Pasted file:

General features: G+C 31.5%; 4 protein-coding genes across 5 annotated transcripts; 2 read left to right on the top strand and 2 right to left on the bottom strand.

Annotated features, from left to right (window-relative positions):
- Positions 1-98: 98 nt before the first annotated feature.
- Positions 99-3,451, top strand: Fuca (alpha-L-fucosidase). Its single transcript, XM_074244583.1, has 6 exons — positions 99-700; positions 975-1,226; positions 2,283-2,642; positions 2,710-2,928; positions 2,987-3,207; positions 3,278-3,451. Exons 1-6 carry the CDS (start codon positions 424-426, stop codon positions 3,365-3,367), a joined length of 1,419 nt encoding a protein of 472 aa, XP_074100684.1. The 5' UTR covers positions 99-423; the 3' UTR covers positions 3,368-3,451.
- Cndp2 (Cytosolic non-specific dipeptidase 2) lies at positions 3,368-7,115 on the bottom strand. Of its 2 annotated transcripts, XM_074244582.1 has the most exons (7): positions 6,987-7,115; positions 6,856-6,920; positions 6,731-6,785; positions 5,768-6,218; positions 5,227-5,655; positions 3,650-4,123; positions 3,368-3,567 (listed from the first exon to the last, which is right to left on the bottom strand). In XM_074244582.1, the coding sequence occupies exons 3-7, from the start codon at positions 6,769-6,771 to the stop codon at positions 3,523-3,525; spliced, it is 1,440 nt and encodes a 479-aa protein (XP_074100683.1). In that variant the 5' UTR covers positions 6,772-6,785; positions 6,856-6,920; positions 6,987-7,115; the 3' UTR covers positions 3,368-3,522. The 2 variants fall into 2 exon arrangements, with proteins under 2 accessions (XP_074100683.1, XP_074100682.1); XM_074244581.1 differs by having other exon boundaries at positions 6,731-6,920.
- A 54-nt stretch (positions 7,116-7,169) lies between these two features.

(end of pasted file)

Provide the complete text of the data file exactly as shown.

General features: G+C 31.5%; 4 protein-coding genes across 5 annotated transcripts; 2 read left to right on the top strand and 2 right to left on the bottom strand.

Annotated features, from left to right (window-relative positions):
- Positions 1-98: 98 nt before the first annotated feature.
- Positions 99-3,451, top strand: Fuca (alpha-L-fucosidase). Its single transcript, XM_074244583.1, has 6 exons — positions 99-700; positions 975-1,226; positions 2,283-2,642; positions 2,710-2,928; positions 2,987-3,207; positions 3,278-3,451. Exons 1-6 carry the CDS (start codon positions 424-426, stop codon positions 3,365-3,367), a joined length of 1,419 nt encoding a protein of 472 aa, XP_074100684.1. The 5' UTR covers positions 99-423; the 3' UTR covers positions 3,368-3,451.
- Cndp2 (Cytosolic non-specific dipeptidase 2) lies at positions 3,368-7,115 on the bottom strand. Of its 2 annotated transcripts, XM_074244582.1 has the most exons (7): positions 6,987-7,115; positions 6,856-6,920; positions 6,731-6,785; positions 5,768-6,218; positions 5,227-5,655; positions 3,650-4,123; positions 3,368-3,567 (listed from the first exon to the last, which is right to left on the bottom strand). In XM_074244582.1, the coding sequence occupies exons 3-7, from the start codon at positions 6,769-6,771 to the stop codon at positions 3,523-3,525; spliced, it is 1,440 nt and encodes a 479-aa protein (XP_074100683.1). In that variant the 5' UTR covers positions 6,772-6,785; positions 6,856-6,920; positions 6,987-7,115; the 3' UTR covers positions 3,368-3,522. The 2 variants fall into 2 exon arrangements, with proteins under 2 accessions (XP_074100683.1, XP_074100682.1); XM_074244581.1 differs by having other exon boundaries at positions 6,731-6,920.
- A 54-nt stretch (positions 7,116-7,169) lies between these two features.